A slippery slope (as used by the penguins at London Zoo). Photo: Getty
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Laurie Penny on the slippery slope of gender: why shaving and snacking are feminist issues

Gender policing is all about the little things – trying to limit women through rules about beauty and dress and behaviour. But little things become big things, and it’s vital we fight the battles that make a difference.

It’s always the little things. In the midst of a welter of unutterably depressing news about welfare and political turmoil, the great controversy of the week has been, yet again, the stunning fact that women are human beings with bodies that grow hair, eat, sweat and shit. 

First, a spectacularly misogynist and homophobic (and now withdrawn) advert from Veet, manufacturers of hair-removing goo, claimed that failing to remove your leg-hair with the help of Veet products will turn you into an actual bloke. Then there was the equally repugnant site set up to shame “Women Eating on the Tube”, featuring non-consensual pictures of women doing just that, because there’s nothing worse a female person could possibly do than demonstrate in public that she has a body which gets hungry. There have already been some stellar pieces written about this round of gender policing, the best of which have been by Paris Lees and Ellie Mae O’Hagan respectively. 

Now, in five years of feminist blogging I have avoided weighing in on the body hair debate, for two reasons, the first of which is political. I’ve always been faintly distrustful of the school of feminism that advocates a return to “natural” womanhood as a political statement, because as far as I’m concerned, there’s no such thing. There is something a tiny bit reactionary about the plea for nature as opposed to liberated modernity; it runs uncomfortably close to the rhetoric of those social conservatives who would prefer women to be “natural” when it comes to being submissive to a male provider and hogtied by their own reproductive capacities, but to continue the decidedly unnatural practices of bleaching, waxing and taking a bath more than once a year.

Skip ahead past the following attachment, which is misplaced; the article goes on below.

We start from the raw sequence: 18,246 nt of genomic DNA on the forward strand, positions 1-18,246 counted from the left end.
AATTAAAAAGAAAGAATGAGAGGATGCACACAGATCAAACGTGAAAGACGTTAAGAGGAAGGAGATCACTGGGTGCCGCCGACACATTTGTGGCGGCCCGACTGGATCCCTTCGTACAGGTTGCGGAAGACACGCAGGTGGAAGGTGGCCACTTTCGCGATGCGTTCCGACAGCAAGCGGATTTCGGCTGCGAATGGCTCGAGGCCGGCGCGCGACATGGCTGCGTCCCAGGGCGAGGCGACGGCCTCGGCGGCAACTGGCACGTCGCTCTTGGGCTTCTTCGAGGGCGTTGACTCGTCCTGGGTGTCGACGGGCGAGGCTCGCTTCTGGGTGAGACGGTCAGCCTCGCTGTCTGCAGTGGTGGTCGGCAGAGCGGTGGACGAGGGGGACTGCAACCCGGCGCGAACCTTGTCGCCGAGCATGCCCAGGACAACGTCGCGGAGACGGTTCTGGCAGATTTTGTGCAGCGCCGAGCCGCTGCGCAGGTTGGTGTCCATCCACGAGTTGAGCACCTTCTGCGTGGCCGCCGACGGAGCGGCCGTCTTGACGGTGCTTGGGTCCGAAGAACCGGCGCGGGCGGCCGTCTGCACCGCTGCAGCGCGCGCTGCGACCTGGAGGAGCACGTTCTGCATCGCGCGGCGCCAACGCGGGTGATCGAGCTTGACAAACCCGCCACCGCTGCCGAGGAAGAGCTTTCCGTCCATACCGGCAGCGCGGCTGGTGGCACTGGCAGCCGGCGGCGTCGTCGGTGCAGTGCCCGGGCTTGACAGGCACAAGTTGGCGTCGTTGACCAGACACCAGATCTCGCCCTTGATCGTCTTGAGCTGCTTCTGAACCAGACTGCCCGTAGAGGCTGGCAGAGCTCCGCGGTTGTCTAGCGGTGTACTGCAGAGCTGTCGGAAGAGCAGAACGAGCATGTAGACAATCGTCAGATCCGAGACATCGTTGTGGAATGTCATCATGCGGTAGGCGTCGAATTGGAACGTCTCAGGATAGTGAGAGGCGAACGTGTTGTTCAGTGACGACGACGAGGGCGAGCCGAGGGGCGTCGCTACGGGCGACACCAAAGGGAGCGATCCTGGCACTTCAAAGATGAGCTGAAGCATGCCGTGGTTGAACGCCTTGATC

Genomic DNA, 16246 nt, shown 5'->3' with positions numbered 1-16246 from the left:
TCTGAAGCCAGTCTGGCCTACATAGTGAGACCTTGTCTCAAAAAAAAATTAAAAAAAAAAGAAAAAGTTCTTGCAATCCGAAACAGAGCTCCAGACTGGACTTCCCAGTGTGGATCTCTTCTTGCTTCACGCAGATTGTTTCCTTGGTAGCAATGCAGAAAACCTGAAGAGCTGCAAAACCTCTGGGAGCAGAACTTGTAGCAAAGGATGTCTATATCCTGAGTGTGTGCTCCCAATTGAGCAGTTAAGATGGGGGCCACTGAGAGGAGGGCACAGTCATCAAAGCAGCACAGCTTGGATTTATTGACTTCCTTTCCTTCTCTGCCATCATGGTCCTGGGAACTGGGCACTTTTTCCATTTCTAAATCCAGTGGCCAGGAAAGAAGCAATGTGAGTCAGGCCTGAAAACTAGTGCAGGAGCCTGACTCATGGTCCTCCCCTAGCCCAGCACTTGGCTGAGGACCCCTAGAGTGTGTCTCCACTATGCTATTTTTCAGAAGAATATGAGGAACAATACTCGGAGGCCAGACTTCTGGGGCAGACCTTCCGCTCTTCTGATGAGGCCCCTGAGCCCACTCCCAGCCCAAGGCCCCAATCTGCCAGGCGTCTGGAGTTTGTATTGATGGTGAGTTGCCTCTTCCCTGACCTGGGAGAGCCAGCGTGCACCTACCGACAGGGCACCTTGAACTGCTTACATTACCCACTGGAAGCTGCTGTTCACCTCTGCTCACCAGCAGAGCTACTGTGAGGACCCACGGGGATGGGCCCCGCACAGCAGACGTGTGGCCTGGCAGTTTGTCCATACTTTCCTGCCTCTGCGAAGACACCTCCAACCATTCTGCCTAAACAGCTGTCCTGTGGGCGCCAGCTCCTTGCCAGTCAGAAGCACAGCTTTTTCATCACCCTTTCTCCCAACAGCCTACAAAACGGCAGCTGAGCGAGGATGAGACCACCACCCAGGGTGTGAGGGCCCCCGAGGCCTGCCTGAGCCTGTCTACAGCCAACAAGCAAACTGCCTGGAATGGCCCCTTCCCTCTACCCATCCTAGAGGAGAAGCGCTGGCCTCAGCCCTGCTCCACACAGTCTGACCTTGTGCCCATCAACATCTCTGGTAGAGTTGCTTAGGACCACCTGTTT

The problem arises when any behaviour, however private and personal, is socially enforced. The problem arises when, according to the language of Veet, you have to go through the expensive and time-consuming rigmarole of shaving to prove that you are a proper, well-behaved woman and therefore worthy of the kisses of easily-shocked men with boring haircuts. And the problem arises when this sort of pop controversy is used as a decoy, distracting us from structural arguments about class, power and privilege. Body hair, in particular, has become an obstructive stereotype when it comes to feminist history – sexist commenters speak of “hairy-legged-feminists” when what they really mean to say is that women who do not conform, women who refuse to perform the rituals of good feminine behaviour, are a deeply fearful prospect.

The second reason is a bit more personal. According to the accepted way this sort of article is supposed to go, now is when I’m supposed to tell you you exactly what I do with my own body hair and why and how it's always been a problem. Unfortunately, I am personally exempt from this particular dilemma by virtue of being a human axolotl who doesn’t grow much hair anywhere. I am literally unable to be the furry-legged, forest-crotched feminist hellwraith I often find myself accused of being. This makes shaving a largely academic issue, and puts me in precisely no position to judge any woman for her intimate topiary decisions, and I wish my friends would stop asking me to validate theirs. Seriously. Do what you want. I just want you to be happy.